Ireland kicks off Grangegorman tender

The Dublin Institute of Technology is part of the €650m of PPPs due to be delivered by the country’s development finance agency.

Ireland has launched procurement for Dublin’s Institute of Technology campus at Grangegorman.

The tendering process, kicked off via a notice in the Official Journal of the European Union inviting submissions, is managed by the National Development Finance Agency (NDFA). The deadline for submission of pre-qualification submissions is 16 December 2013.

Due to begin in 2015, the construction phase is expected to finish by 2017. The campus will comprise a total floor area of around 50,000m2 and be able to accommodate 10,000 students upon completion.

The new facility is part of the €650 million of Public-Private Partnership (PPP) projects to be delivered by the NDFA, as part of the €2.25 billion Infrastructure Stimulus Programme announced by the Irish government in July 2012. Phase one of the package, the proposed PPP pipeline, amounts to €1.4 billion.

Among these, the NDFA will be responsible for procuring three education PPPs, up to two health PPPs and three justice PPPs. The National Roads Authority (NRA) will be in charge of tendering for the various road PPPs, which will account for €750 million.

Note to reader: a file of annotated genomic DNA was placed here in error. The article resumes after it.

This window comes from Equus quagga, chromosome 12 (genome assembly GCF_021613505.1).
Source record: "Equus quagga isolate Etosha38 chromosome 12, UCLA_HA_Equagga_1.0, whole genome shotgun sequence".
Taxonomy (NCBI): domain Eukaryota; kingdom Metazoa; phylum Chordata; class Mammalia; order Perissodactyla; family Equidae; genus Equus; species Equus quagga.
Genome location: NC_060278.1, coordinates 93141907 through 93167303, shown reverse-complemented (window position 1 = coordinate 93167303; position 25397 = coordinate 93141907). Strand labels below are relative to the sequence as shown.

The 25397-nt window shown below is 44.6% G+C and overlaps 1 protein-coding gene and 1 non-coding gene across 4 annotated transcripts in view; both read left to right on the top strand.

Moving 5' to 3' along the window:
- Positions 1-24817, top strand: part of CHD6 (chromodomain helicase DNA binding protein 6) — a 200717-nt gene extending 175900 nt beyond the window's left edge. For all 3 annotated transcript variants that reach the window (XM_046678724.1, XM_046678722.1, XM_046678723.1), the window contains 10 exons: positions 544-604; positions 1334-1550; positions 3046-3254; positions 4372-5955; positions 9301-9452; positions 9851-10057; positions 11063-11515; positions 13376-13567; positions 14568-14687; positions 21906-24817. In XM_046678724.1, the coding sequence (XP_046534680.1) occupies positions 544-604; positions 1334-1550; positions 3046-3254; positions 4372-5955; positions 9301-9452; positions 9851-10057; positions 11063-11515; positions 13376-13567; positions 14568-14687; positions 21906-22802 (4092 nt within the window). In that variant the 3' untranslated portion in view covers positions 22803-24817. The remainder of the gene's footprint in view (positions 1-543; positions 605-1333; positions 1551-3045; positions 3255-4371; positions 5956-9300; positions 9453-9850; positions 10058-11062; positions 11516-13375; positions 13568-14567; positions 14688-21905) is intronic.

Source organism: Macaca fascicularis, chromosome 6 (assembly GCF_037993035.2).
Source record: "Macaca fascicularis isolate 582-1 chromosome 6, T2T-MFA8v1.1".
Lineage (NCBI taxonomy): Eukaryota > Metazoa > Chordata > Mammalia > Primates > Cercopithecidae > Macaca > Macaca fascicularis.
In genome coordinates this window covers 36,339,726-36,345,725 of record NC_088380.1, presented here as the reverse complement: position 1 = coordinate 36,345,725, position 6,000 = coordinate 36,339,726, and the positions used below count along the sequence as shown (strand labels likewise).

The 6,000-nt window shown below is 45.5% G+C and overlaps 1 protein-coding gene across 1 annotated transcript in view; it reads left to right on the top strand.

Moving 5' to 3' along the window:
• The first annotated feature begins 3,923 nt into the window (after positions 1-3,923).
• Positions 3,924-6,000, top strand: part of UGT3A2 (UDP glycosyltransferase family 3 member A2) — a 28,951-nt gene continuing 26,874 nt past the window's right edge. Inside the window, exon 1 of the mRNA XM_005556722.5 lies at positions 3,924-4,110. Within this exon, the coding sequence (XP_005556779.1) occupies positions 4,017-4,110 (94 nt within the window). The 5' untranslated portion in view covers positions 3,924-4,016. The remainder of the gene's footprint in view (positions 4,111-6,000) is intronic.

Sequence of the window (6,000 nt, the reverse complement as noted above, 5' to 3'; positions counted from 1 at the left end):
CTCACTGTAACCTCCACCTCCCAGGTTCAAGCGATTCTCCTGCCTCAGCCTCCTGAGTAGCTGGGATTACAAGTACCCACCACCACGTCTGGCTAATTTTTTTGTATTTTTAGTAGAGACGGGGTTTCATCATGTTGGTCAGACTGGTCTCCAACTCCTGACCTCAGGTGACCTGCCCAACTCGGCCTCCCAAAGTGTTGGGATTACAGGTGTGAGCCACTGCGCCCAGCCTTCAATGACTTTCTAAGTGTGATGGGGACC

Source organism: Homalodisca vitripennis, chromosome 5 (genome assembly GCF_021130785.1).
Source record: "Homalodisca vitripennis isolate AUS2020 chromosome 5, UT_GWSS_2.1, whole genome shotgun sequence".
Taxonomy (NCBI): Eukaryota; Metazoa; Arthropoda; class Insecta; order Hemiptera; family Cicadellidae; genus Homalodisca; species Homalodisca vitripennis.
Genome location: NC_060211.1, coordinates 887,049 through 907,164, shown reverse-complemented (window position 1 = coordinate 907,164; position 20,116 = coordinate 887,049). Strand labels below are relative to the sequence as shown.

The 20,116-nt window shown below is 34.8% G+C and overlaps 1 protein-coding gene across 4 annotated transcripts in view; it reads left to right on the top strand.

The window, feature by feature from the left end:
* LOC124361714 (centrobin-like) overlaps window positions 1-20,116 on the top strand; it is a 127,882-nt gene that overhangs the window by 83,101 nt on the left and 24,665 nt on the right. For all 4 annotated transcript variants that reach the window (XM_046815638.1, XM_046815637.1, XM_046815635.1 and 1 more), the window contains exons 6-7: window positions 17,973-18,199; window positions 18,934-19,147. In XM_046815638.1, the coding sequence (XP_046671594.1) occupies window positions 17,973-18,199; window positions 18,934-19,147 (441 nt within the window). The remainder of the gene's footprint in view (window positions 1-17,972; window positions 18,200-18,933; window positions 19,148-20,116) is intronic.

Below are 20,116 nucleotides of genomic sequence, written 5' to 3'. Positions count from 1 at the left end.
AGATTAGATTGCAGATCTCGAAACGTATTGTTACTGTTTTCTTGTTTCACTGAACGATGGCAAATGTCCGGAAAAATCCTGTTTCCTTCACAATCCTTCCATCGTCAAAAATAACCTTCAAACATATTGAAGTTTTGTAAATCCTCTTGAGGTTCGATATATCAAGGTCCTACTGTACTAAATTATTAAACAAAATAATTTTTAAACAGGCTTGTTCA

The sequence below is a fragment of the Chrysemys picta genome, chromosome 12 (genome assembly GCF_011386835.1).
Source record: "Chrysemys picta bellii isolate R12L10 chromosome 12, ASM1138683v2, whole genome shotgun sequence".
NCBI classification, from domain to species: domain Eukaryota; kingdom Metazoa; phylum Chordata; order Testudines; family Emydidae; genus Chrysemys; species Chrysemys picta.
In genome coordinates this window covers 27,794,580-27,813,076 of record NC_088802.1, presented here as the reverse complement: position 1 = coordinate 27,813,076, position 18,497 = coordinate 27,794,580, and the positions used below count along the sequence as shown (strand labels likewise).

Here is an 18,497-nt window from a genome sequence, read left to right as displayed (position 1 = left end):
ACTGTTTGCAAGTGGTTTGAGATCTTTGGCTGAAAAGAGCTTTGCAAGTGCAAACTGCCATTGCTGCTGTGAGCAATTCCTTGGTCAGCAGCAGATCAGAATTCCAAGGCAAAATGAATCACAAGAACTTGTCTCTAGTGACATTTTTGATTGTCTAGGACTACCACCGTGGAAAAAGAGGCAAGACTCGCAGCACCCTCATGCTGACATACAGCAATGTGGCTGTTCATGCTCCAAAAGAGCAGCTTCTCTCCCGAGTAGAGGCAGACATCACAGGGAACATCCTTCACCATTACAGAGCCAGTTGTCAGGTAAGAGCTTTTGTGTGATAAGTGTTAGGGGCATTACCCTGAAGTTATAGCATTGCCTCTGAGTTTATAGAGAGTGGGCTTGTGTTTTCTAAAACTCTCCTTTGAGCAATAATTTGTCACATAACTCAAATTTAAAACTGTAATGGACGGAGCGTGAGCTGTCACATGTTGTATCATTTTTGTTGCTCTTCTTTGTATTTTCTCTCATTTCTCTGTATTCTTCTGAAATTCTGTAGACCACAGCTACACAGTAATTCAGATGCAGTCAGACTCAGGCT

The National Development Agency is the statutory financial advisor to state authorities for all public investment projects worth more than €20 million. It also assumes full responsibility for the procurement and delivery of PPPs in sectors other than transport and local authorities.

On the Grangegorman campus tender, it is both the procuring body on behalf of the Minister of Education and Skills and the financial adviser for the project. The Grangegorman Development Agency acts as the sponsoring agency.

PPPs received a boost yesterday when the UK’s Royal Institute of Chartered Surveyors called for a greater effort to educate about their benefits and a performance index to evaluate projects. Partnerships were seen as a crucial source of capital to bridge the global ‘infrastructure gap’, which the World Economic Forum values at $1 trillion per annum over the coming years.

Ireland has been one of the most active advocates of the model, with more than €6 billion of PPPs closed since 1999 in sectors including transport, health, education and water services. Its next wave of procurement comes at a time when PPP activity has fallen worldwide, with core markets, such as the UK, designing revamped versions of the framework in the hope to revive deal flow.